Amendments to the New Jersey Appellate Rules of Court, to be Effective on September 1, 2016

Today, the Supreme Court published an order dated August 1, 2016, which announced amendments to various court rules, all of which will take effect on September 1, 2016.  That announcement can be found here.  Three appellate rules are affected.  All of the adopted amendments were discussed here, when the Court’s Civil Practice Committee made recommendations for rule amendments earlier this year.

Rule 2:6-2 has been amended in several ways.  First, the requirement that briefs contain a table of citations, alphabetically arranged, has been extended to cover letter briefs as well as more formal briefs.  Second, every point heading in the appellant’s brief, in both the table of contents and the point heading in the body of the brief, must “include in parentheses at the end of the point heading the place in the record where the opinion or ruling in question is is located or if the if the issue was not raised below a statement indicating that the issue was not raised below.”  Third, the appellant’s brief must include a “table of judgments, orders and rulings being appealed, which is to precede the table of citations.  That table of judgments is to list where in the record any judgment(s), order(s), or ruling(s) being appealed appears, where the trial judge’s written or oral opinion can be found in the record, and where any “[i]ntermediate decisions” pertinent to the appeal, such as planning board resolutions, initial Administrative Law Judge decisions, or appeal tribunal decisions, appear in the record.

Rule 2:6-11, which deals with the submission of supplemental letters citing new authority after a brief has been filed, has been amended to include “rules, regulations and ordinances adopted” after such brief was filed.  Previously, the rule spoke only of cases decided or legislation enacted.  Rule 2:6-11 was also restricted so that only “published opinions,” not “cases decided,” the former language, can be the subject of a supplemental letter.  The rule goes on to state that “[u]npublished opinions shall not be submitted pursuant to this rule, unless they are of a type that the reviewing court is permitted under R. 1:36-3 to cite in its own opinions.”  That category is quite small, consisting only of opinions not approved for publication that have been “reported in an authorized administrative law reporter,” and other unpublished opinions “to the extent required by res judicata, collateral estoppel, the single controversy doctrine, or any other similar principle of law.”  Finally, supplemental letters are limited to two pages, unless leave is granted for a longer submission.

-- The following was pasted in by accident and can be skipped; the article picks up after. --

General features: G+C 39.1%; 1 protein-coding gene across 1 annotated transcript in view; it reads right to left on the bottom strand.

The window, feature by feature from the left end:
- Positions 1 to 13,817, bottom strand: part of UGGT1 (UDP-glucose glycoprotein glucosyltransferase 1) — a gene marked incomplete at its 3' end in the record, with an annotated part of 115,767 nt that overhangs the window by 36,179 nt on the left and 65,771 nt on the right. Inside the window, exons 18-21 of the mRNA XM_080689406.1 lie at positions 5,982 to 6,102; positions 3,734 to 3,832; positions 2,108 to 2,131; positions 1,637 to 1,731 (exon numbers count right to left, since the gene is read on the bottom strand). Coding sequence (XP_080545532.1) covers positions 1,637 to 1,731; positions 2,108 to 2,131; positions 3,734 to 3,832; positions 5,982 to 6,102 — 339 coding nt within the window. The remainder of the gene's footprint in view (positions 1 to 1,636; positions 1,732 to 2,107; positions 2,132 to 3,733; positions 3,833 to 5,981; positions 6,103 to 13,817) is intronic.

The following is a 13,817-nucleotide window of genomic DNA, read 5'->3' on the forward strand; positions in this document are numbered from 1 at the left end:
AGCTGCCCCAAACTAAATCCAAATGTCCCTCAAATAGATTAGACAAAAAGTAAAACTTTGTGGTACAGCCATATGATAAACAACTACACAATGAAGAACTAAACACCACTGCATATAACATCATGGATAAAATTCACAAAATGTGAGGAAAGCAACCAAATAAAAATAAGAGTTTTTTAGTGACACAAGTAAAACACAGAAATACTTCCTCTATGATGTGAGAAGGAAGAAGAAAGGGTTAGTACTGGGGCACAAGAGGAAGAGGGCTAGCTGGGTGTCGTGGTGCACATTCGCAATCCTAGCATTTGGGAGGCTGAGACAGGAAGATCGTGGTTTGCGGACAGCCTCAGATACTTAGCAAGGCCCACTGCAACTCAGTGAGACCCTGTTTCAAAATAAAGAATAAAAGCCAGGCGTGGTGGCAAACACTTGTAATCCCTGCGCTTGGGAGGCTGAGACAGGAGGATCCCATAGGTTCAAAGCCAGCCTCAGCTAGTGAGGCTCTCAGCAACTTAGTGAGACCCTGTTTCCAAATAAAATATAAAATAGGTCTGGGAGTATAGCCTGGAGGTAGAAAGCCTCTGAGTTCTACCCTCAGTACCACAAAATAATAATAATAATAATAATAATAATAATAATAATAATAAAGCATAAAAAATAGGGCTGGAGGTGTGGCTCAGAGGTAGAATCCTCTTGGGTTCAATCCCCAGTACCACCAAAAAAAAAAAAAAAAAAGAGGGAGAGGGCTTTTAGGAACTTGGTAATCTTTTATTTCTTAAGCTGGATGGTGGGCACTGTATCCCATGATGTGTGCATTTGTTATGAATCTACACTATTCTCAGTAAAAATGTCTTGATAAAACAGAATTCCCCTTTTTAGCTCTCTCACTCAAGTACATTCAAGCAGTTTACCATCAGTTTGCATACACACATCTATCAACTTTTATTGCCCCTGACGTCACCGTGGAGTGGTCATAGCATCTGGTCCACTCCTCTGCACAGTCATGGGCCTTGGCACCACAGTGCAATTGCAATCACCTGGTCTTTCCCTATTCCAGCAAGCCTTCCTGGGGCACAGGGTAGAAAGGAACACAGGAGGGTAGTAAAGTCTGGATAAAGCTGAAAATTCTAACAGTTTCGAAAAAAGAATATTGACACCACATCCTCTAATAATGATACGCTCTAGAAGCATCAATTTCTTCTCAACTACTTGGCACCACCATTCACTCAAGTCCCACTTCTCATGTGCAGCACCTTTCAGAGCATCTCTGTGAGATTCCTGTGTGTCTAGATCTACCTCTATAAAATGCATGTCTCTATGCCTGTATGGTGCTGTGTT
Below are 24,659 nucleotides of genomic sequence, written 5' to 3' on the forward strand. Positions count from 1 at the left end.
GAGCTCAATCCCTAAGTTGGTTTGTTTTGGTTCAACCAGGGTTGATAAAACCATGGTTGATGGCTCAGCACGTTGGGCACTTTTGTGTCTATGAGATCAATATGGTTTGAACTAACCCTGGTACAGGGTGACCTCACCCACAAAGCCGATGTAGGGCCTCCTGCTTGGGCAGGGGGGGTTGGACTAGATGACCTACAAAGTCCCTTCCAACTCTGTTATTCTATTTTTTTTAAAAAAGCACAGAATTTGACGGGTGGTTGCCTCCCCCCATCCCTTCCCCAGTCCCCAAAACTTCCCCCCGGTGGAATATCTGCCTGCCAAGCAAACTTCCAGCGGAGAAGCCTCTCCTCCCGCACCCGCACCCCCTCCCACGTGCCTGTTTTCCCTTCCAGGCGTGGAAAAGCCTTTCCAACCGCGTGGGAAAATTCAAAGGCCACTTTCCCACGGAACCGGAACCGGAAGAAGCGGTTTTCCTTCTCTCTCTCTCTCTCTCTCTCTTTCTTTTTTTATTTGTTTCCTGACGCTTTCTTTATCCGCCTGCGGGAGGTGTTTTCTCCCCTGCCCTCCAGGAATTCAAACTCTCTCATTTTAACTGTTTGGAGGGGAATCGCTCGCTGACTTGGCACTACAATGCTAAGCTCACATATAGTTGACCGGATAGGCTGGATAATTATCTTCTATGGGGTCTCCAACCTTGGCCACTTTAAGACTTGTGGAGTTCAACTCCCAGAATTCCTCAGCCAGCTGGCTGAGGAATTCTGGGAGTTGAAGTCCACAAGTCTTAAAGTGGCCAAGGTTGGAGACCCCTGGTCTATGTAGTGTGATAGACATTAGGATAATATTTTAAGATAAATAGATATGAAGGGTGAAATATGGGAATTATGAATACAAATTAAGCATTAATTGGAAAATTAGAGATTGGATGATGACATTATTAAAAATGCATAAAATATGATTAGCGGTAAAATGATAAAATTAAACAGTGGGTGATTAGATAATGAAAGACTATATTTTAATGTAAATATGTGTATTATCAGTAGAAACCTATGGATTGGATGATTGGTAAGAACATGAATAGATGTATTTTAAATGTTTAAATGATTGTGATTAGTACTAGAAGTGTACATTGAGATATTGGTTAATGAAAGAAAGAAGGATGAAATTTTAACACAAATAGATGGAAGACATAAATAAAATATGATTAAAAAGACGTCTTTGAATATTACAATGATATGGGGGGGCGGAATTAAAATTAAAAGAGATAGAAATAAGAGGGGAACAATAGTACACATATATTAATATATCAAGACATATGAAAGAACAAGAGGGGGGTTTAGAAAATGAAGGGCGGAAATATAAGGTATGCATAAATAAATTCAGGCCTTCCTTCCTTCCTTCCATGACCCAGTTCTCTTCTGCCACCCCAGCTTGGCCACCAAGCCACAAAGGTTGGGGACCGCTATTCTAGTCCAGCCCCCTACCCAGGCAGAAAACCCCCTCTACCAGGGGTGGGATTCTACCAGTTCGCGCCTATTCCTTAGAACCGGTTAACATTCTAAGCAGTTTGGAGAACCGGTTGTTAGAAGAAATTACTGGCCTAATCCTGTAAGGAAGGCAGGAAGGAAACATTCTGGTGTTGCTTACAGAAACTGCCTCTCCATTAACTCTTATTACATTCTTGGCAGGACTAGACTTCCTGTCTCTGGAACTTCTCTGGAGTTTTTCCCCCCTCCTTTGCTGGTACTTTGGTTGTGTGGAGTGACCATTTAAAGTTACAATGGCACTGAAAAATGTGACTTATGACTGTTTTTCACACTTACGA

The final appellate rule to be amended is Rule 2:12-9.  That rule states that, in general, when a party both files a petition for certification and an appeal as of right in the Supreme Court, and the petition for certification is denied, that denial is to be deemed a summary dismissal of the appeal.  The amendment carves out an exception for appeals filed under Rule 2:2-1(a)(2), which allows an appeal as of right when there is a dissent in the Appellate Division (though only as to any issue(s) that the dissent might address).  A denial of certification should not affect that appeal right.